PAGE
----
3
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0answers
47 views

Verbs like “go” and “come” which can be followed by another verb directly?

With most English verbs (apart from modals), if you want to put another verb after it, you have either put "to" in front of the verb or use the gerund (if such a construction is even acceptable). For ...
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1answer
49 views

I’m learning English [closed]

Given this matrix sentence: Jack is not the kind of man ____ work Then which of these is the correct choice to fill in the blank, and why? had avoided avoiding to avoid avoids
4
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3answers
298 views

Can adjectives be placed in front of verbs, e.g. “The duck was busy diving for food”?

The duck was busy diving for food. The duck was busily diving for food. Are both sentences grammatically correct? If the first one is correct, does it mean that adjectives can be placed ...
0
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0answers
21 views

Is there a term for nouns that describe the performance of a verb?

There are nouns that describe the performance of, or ability to perform a verb? E.g. perception / perceive communication / communicate collaboration / collaborate Is there a term for these nouns ...
0
votes
1answer
43 views

Using “Suggest”

Is this correct: "They suggest Mr. Black to coach the young boy". I know the use of "suggest" verb, but the thing is in the sense of sentense. They don't come to Mr.Black and in person say he needs ...
0
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4answers
51 views

Use of “this was suggested to me by…”

I say to my friend Mark: "You should read this book". Later, Mark talks with another person about this and says: "This book was suggested to me by a friend". Is this correct? Does it sound natural or ...
0
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1answer
36 views

Adjective after Verb in “He looks tired” [on hold]

How do we call the verb "looks"? Is it stative verb? How do we call the adjective "tired"? Any linguistic term to call it? Is it attributive adjective?
0
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1answer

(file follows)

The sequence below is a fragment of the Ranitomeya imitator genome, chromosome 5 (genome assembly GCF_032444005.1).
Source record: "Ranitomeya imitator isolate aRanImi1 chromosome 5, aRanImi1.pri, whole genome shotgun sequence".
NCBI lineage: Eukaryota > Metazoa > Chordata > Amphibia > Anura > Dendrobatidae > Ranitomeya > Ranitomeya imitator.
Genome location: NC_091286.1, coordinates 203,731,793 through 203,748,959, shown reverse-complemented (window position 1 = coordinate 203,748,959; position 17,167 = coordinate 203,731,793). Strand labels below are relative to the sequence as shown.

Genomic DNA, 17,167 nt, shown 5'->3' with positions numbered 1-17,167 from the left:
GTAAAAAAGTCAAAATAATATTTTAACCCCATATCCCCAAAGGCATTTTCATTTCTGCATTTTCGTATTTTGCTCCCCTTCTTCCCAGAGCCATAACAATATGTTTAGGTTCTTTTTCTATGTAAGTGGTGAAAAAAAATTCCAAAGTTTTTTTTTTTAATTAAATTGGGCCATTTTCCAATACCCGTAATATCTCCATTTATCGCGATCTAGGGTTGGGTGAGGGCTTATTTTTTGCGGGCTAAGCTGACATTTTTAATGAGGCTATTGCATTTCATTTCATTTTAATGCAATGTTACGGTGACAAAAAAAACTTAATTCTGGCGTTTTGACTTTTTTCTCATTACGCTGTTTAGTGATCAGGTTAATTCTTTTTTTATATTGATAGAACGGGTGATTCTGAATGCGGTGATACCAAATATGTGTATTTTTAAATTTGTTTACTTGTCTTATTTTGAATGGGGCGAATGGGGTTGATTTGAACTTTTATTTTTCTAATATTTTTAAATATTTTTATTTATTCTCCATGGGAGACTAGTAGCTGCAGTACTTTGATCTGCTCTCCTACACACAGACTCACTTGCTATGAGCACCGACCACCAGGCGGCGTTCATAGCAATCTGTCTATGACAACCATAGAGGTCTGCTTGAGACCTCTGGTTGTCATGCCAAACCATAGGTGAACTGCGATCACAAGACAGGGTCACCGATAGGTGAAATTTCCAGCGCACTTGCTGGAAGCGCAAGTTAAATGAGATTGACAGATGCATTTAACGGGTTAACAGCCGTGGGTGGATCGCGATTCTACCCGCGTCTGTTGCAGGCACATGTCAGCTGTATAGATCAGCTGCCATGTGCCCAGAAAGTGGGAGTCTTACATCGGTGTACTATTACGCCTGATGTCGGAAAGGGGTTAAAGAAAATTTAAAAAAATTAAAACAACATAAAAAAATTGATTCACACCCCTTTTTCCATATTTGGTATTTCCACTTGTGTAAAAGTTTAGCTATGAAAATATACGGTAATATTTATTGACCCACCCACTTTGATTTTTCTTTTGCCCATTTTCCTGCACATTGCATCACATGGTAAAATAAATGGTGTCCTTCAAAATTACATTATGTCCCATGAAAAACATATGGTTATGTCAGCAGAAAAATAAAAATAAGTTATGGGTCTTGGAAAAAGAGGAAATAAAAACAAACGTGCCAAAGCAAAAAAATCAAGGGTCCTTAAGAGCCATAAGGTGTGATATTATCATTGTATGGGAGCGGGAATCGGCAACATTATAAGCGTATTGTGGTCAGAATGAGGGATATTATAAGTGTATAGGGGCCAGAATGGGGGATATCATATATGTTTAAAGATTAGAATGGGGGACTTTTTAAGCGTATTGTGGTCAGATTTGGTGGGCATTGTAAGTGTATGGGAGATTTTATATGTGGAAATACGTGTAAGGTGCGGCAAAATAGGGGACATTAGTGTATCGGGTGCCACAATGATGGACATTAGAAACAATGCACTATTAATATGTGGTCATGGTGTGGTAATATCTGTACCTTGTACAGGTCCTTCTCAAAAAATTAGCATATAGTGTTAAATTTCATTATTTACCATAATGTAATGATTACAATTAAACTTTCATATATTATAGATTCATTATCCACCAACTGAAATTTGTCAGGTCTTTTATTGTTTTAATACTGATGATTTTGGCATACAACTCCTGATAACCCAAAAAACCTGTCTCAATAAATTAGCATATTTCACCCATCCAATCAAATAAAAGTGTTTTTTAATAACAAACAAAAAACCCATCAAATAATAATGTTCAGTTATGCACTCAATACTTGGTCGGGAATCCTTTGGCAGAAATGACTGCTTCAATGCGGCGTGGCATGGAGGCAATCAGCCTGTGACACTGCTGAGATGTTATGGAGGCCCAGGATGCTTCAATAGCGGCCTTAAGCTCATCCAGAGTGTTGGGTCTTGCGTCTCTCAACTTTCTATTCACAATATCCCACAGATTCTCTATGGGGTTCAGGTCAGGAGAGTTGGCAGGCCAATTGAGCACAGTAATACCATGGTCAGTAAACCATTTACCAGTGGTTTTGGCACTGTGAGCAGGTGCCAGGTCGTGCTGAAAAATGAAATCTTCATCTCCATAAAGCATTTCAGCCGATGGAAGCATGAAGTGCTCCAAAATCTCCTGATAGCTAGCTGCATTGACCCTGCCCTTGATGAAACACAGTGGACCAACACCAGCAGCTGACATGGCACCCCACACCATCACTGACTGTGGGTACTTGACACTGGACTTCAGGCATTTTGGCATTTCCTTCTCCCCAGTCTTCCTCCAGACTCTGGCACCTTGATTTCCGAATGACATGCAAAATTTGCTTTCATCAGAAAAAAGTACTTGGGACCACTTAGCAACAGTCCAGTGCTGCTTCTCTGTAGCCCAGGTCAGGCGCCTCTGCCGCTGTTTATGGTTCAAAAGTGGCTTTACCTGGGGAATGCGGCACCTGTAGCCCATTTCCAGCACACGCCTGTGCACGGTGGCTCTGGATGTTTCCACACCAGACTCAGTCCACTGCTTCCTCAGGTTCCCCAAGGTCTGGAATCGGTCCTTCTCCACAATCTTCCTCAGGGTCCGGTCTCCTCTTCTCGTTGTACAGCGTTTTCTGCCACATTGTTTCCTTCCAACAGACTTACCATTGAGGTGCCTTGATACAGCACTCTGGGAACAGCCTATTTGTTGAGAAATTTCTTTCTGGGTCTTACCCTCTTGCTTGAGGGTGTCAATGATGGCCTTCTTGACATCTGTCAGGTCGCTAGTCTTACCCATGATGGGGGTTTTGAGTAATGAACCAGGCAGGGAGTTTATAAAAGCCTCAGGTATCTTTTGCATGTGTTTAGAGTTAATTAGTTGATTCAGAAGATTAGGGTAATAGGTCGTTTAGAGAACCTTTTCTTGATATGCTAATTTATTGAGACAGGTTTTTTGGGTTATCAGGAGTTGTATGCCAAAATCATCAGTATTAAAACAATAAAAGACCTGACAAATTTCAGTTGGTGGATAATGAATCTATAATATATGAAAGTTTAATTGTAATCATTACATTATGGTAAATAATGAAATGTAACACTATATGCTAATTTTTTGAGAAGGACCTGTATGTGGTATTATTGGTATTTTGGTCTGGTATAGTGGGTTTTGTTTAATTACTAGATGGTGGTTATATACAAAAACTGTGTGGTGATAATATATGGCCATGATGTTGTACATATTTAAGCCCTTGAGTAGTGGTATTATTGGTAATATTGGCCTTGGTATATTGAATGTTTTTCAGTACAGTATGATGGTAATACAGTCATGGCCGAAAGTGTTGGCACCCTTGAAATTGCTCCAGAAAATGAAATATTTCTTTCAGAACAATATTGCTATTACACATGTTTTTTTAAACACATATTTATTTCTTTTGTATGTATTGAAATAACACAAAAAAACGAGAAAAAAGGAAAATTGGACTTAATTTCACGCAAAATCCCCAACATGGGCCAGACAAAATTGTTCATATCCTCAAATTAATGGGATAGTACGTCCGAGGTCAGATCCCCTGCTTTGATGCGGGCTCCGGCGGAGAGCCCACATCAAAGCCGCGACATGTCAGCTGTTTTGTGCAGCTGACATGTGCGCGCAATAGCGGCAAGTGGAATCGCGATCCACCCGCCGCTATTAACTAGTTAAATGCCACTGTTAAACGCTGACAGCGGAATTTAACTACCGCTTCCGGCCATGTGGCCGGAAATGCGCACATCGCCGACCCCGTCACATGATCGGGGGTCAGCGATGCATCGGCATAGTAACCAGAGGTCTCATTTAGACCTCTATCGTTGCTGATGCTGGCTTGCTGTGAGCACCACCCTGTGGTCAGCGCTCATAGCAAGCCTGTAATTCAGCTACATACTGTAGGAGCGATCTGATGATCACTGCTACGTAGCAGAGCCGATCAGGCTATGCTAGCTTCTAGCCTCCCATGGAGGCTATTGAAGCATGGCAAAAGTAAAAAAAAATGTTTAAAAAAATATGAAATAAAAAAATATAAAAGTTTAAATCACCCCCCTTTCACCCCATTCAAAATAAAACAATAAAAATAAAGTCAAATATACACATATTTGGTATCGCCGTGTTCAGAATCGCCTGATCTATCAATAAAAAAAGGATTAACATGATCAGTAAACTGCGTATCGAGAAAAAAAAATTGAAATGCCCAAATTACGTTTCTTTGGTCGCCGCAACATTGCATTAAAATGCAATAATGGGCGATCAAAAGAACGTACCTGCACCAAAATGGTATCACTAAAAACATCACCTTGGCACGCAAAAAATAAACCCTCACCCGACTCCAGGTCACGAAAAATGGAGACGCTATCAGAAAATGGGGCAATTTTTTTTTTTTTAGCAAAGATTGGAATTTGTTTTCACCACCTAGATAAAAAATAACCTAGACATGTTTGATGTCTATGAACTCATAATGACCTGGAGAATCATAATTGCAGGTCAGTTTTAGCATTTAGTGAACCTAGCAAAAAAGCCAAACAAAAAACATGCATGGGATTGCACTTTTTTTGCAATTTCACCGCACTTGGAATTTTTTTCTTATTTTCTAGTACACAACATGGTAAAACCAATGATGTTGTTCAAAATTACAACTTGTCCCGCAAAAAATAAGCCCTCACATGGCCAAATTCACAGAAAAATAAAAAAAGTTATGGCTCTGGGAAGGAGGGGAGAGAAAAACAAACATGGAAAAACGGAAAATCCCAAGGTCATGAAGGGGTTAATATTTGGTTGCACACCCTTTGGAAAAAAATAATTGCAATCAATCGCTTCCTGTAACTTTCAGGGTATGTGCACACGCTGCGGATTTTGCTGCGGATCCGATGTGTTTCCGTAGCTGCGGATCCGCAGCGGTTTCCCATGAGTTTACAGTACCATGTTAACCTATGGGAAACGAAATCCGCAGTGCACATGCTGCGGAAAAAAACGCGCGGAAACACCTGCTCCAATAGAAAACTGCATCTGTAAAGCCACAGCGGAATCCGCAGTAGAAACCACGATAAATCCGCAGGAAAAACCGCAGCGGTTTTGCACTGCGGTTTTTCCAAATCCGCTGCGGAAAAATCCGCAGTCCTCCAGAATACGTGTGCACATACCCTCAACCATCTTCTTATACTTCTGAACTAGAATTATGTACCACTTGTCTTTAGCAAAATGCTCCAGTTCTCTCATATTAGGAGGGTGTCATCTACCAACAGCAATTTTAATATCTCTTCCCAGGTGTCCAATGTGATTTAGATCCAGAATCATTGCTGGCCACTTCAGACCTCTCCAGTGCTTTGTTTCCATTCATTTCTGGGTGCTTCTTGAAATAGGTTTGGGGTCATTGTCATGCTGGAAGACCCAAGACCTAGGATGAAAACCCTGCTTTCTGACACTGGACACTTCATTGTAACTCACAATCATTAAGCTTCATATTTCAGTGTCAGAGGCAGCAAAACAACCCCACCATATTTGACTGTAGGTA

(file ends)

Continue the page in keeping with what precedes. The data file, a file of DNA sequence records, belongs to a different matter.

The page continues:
79 views

The verb “to lean”

I have a question regarding the usage of the verb "to lean". From the dictionary I understand that the verb "to lean" has, among others, the following meanings: To bend or slant away from the ...
5
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3answers
127 views

Difference between “evade X” and “sidestep X”?

Please consider the following sentences In the journalist meeting, the politician evaded the questions about riots. in the journalist meeting, the politician sidestepped the questions about ...
1
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2answers
534 views

“The below attachment” vs “The attachment Below” [duplicate]

In office email communication, people constantly write "See the below attachment". However, I have a problem with this because I feel as though the word below should be placed after 'attachment' not ...
2
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2answers
3k views

“Regress” vs. “retrogress”

What do each of them mean exactly? Is either (or both) the opposite of "progress"? Could someone please explain the difference? To add some context: When I look up the definitions I see the ...
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4answers
511 views

Can someone help with these 2 GRE verbal questions?

Requirement: fill the blank with 2 words choosen from this list, each word should give the sentence the same meaning. Modern agricultural practices have been extremely successful in increasing ...
5
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2answers
12k views

“Starting with” vs. “starting from”

I would like to ask about the difference between the two phrases starting with and starting from. Take the following two sentences for example: Please give me all the names starting with A. ...
0
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1answer
105 views

English grammar, verb-tense exercise, “Next month we […] married for ten years.”

Next month we......married for ten years. a. shall have been b. have been c. shall be being d. shall be My instinct is telling me that a. is the correct answer because will is ...
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3answers
12k views

“Thank you for coming” and “Thank you for your coming”

Consider "Thank you for coming" and "Thank you for your coming". Would the latter one be grammatical? Why? Is it possible to recognize latter "coming" as noun? Some say you need no pronoun because it ...
2
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2answers
31 views

Pictographs and other types of writing

If someone is writing in pictographs, would the correct verb to describe the action be, "to write"? Or would it be to depict or something along those lines?
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4answers
18k views

“Haven't you?” or “don't you?”

What is the right question tag (in British English) when we use the verb have? I have interviewed a few native speakers and none of them could explain why sometimes they prefer "haven't/hasn't" and ...